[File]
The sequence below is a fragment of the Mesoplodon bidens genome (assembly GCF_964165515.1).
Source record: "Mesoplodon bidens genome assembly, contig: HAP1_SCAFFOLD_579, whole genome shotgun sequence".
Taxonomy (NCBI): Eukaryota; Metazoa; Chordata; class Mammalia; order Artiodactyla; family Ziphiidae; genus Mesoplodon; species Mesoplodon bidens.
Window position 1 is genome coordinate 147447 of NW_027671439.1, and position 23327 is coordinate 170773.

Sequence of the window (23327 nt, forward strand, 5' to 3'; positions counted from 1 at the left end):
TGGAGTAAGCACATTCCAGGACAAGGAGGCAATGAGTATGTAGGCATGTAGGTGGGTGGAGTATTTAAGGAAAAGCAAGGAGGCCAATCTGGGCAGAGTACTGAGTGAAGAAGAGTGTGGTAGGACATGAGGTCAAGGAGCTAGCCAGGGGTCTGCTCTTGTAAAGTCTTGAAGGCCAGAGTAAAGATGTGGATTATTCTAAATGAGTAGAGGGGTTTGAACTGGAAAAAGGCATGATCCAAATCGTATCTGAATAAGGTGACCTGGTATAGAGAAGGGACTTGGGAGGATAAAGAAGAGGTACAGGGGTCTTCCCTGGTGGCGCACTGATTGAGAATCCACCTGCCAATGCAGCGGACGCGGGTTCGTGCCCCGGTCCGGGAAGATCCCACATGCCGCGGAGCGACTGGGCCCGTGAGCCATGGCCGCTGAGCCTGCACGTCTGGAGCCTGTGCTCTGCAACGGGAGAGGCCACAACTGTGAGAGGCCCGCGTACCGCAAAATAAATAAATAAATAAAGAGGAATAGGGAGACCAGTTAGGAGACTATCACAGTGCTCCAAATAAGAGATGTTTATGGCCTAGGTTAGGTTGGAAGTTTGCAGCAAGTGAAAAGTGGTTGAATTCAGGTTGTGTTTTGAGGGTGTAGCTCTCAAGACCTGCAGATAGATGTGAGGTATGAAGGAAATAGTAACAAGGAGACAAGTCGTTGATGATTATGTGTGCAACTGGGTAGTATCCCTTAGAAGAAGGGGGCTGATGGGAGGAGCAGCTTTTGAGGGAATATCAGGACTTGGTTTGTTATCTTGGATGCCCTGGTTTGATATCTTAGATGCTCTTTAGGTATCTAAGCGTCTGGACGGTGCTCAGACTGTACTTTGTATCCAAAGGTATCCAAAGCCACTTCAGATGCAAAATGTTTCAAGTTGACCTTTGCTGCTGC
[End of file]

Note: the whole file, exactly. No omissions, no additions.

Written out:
The sequence below is a fragment of the Mesoplodon bidens genome (assembly GCF_964165515.1).
Source record: "Mesoplodon bidens genome assembly, contig: HAP1_SCAFFOLD_579, whole genome shotgun sequence".
Taxonomy (NCBI): Eukaryota; Metazoa; Chordata; class Mammalia; order Artiodactyla; family Ziphiidae; genus Mesoplodon; species Mesoplodon bidens.
Window position 1 is genome coordinate 147447 of NW_027671439.1, and position 23327 is coordinate 170773.

Sequence of the window (23327 nt, forward strand, 5' to 3'; positions counted from 1 at the left end):
TGGAGTAAGCACATTCCAGGACAAGGAGGCAATGAGTATGTAGGCATGTAGGTGGGTGGAGTATTTAAGGAAAAGCAAGGAGGCCAATCTGGGCAGAGTACTGAGTGAAGAAGAGTGTGGTAGGACATGAGGTCAAGGAGCTAGCCAGGGGTCTGCTCTTGTAAAGTCTTGAAGGCCAGAGTAAAGATGTGGATTATTCTAAATGAGTAGAGGGGTTTGAACTGGAAAAAGGCATGATCCAAATCGTATCTGAATAAGGTGACCTGGTATAGAGAAGGGACTTGGGAGGATAAAGAAGAGGTACAGGGGTCTTCCCTGGTGGCGCACTGATTGAGAATCCACCTGCCAATGCAGCGGACGCGGGTTCGTGCCCCGGTCCGGGAAGATCCCACATGCCGCGGAGCGACTGGGCCCGTGAGCCATGGCCGCTGAGCCTGCACGTCTGGAGCCTGTGCTCTGCAACGGGAGAGGCCACAACTGTGAGAGGCCCGCGTACCGCAAAATAAATAAATAAATAAAGAGGAATAGGGAGACCAGTTAGGAGACTATCACAGTGCTCCAAATAAGAGATGTTTATGGCCTAGGTTAGGTTGGAAGTTTGCAGCAAGTGAAAAGTGGTTGAATTCAGGTTGTGTTTTGAGGGTGTAGCTCTCAAGACCTGCAGATAGATGTGAGGTATGAAGGAAATAGTAACAAGGAGACAAGTCGTTGATGATTATGTGTGCAACTGGGTAGTATCCCTTAGAAGAAGGGGGCTGATGGGAGGAGCAGCTTTTGAGGGAATATCAGGACTTGGTTTGTTATCTTGGATGCCCTGGTTTGATATCTTAGATGCTCTTTAGGTATCTAAGCGTCTGGACGGTGCTCAGACTGTACTTTGTATCCAAAGGTATCCAAAGCCACTTCAGATGCAAAATGTTTCAAGTTGACCTTTGCTGCTGC